Cambodia Bans Online Gambling

  • Edited
  • 3 minutes

In August 2019, the government of Cambodia announced an online gambling ban that was set to take effect on the first day of 2020. As promised, this ban was implemented, a move that has seen to the closure of a number of casinos with over 7,700 jobs being terminated.

The ban follows concerns about the use of online gambling activities for illegal and unintended purposes. According to Prime Minister Hun Sen, the online gambling industry that existed in the country was being used by criminals to commit financial crimes such as extortion and laundering. This was mostly in relation to the plethora of Chinese-run gambling operations that were very popular across the country. Most of these operations offered their services online.

In addition to preventing the businesses from aiding illegal activities, the Cambodian authorities also reportedly banned gambling due to pressure from the government of China. Needless to say, China is still very strict when it comes to keeping gambling out of the reach of its citizens. Over 400,000 Chinese nationals have exited the country since the ban was announced in August.

Has the Ban Worked?

Naturally, the Cambodian government was not going to simply sit and hope that everyone complies with the online gambling ban. It has been following up on the issue and during the first day of inspections, there were no reported illegal online gambling activities. That is a pretty good start.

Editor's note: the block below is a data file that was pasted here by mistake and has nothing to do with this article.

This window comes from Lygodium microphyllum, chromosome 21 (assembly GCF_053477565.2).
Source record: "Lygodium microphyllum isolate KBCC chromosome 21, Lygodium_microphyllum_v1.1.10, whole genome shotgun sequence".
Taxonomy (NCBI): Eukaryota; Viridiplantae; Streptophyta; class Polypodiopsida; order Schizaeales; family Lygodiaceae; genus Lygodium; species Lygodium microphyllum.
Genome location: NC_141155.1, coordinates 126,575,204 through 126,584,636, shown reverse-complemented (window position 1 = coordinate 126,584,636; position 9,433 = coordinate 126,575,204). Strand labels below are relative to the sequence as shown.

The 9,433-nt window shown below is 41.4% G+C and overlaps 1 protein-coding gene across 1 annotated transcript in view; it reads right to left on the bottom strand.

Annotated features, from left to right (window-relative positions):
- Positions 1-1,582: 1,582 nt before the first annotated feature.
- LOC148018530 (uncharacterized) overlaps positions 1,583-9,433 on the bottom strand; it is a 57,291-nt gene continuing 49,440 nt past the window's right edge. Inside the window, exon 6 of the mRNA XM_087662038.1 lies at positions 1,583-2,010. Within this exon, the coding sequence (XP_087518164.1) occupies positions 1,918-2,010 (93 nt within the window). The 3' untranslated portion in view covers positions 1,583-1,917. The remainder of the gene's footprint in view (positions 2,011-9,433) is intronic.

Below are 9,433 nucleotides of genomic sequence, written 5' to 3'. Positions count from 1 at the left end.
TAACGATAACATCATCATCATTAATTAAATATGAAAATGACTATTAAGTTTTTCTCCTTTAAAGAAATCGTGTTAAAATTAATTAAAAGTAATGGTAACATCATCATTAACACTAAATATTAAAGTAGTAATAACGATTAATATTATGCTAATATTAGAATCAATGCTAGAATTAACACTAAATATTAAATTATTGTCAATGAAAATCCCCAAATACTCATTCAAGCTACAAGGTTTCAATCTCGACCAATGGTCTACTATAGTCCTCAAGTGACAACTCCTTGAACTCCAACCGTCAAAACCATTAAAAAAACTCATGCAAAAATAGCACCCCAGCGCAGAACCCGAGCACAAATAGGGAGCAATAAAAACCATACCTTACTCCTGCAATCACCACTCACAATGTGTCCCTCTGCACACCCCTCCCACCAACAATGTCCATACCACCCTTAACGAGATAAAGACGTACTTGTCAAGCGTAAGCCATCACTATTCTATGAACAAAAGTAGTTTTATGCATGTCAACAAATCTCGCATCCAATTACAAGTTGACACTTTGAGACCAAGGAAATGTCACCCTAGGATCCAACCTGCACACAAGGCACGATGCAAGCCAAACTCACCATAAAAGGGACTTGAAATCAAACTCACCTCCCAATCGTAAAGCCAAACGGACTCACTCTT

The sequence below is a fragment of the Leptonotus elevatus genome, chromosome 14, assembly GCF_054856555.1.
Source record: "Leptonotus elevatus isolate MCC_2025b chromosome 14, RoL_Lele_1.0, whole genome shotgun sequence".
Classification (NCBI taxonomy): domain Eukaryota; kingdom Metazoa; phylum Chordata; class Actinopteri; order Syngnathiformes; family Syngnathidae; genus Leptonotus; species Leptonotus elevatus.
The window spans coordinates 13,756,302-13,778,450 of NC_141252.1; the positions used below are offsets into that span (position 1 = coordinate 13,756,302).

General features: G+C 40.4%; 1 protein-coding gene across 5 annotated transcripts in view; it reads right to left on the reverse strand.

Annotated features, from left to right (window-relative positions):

It will take about three days for all of the country’s casinos to be inspected and they plan to be thorough about cracking down on any illegal operators. So, yes, compliance statistics are quite impressive.

Budget Hit Expected

As it turns out, many gaming operators did not even wait for the ban to be implemented on January 1, 2020. A decent number packed up and exited the country even before that. This left only a total of 136 operational casinos in December. By the end of this month, the number is set to be even lower than that.

Online gambling was pretty huge in Cambodia and contributed quite a lot in the form of tax revenue. That said, it is only logical that the country should get ready for a significant hit – this is to the tunes of millions of dollars. It seems that the Cambodian government was ready for this all along. Perhaps there are plans in place to see how they can handle the tax revenue hit and the massive job loss that resulted from the ban.